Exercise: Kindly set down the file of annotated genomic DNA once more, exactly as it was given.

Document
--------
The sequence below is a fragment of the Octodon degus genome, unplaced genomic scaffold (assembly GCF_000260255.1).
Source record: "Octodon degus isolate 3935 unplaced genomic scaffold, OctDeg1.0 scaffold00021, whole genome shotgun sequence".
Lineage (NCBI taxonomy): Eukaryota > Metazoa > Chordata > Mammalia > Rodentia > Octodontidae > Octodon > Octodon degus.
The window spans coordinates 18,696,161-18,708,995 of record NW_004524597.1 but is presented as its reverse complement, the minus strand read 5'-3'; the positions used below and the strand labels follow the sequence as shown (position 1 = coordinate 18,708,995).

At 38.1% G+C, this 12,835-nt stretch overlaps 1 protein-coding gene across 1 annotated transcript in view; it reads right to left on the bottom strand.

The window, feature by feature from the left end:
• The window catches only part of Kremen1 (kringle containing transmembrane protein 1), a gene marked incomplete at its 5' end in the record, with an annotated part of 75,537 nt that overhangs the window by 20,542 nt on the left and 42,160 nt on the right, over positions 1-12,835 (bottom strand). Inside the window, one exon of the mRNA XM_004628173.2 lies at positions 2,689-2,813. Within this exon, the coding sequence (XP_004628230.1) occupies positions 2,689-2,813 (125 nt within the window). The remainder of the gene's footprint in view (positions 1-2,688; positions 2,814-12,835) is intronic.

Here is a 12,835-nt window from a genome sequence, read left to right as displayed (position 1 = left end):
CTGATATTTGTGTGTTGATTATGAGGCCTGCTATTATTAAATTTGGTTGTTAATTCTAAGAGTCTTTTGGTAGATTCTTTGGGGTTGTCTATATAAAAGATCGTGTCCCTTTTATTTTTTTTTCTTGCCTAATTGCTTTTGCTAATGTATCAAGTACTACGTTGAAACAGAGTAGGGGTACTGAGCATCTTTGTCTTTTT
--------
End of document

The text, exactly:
The sequence below is a fragment of the Octodon degus genome, unplaced genomic scaffold (assembly GCF_000260255.1).
Source record: "Octodon degus isolate 3935 unplaced genomic scaffold, OctDeg1.0 scaffold00021, whole genome shotgun sequence".
Lineage (NCBI taxonomy): Eukaryota > Metazoa > Chordata > Mammalia > Rodentia > Octodontidae > Octodon > Octodon degus.
The window spans coordinates 18,696,161-18,708,995 of record NW_004524597.1 but is presented as its reverse complement, the minus strand read 5'-3'; the positions used below and the strand labels follow the sequence as shown (position 1 = coordinate 18,708,995).

At 38.1% G+C, this 12,835-nt stretch overlaps 1 protein-coding gene across 1 annotated transcript in view; it reads right to left on the bottom strand.

The window, feature by feature from the left end:
• The window catches only part of Kremen1 (kringle containing transmembrane protein 1), a gene marked incomplete at its 5' end in the record, with an annotated part of 75,537 nt that overhangs the window by 20,542 nt on the left and 42,160 nt on the right, over positions 1-12,835 (bottom strand). Inside the window, one exon of the mRNA XM_004628173.2 lies at positions 2,689-2,813. Within this exon, the coding sequence (XP_004628230.1) occupies positions 2,689-2,813 (125 nt within the window). The remainder of the gene's footprint in view (positions 1-2,688; positions 2,814-12,835) is intronic.

Here is a 12,835-nt window from a genome sequence, read left to right as displayed (position 1 = left end):
CTGATATTTGTGTGTTGATTATGAGGCCTGCTATTATTAAATTTGGTTGTTAATTCTAAGAGTCTTTTGGTAGATTCTTTGGGGTTGTCTATATAAAAGATCGTGTCCCTTTTATTTTTTTTTCTTGCCTAATTGCTTTTGCTAATGTATCAAGTACTACGTTGAAACAGAGTAGGGGTACTGAGCATCTTTGTCTTTTT